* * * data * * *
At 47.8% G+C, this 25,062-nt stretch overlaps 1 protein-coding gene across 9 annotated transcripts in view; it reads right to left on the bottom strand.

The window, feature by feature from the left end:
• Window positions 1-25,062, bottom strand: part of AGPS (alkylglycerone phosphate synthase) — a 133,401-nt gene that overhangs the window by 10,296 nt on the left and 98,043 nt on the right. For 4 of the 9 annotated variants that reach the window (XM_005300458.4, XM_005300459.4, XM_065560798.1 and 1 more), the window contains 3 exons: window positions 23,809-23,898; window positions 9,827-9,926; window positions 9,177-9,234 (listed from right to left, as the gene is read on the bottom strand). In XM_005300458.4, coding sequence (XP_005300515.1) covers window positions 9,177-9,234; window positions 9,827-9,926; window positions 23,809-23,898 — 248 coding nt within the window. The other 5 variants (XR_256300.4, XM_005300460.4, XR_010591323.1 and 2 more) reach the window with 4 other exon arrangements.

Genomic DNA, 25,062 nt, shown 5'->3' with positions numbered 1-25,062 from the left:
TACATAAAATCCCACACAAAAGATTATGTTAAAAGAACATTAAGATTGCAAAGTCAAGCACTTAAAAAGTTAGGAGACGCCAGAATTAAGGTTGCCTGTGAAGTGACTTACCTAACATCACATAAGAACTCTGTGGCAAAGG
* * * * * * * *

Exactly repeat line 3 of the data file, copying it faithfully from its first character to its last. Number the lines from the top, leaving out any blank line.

• Window positions 1-25,062, bottom strand: part of AGPS (alkylglycerone phosphate synthase) — a 133,401-nt gene that overhangs the window by 10,296 nt on the left and 98,043 nt on the right. For 4 of the 9 annotated variants that reach the window (XM_005300458.4, XM_005300459.4, XM_065560798.1 and 1 more), the window contains 3 exons: window positions 23,809-23,898; window positions 9,827-9,926; window positions 9,177-9,234 (listed from right to left, as the gene is read on the bottom strand). In XM_005300458.4, coding sequence (XP_005300515.1) covers window positions 9,177-9,234; window positions 9,827-9,926; window positions 23,809-23,898 — 248 coding nt within the window. The other 5 variants (XR_256300.4, XM_005300460.4, XR_010591323.1 and 2 more) reach the window with 4 other exon arrangements.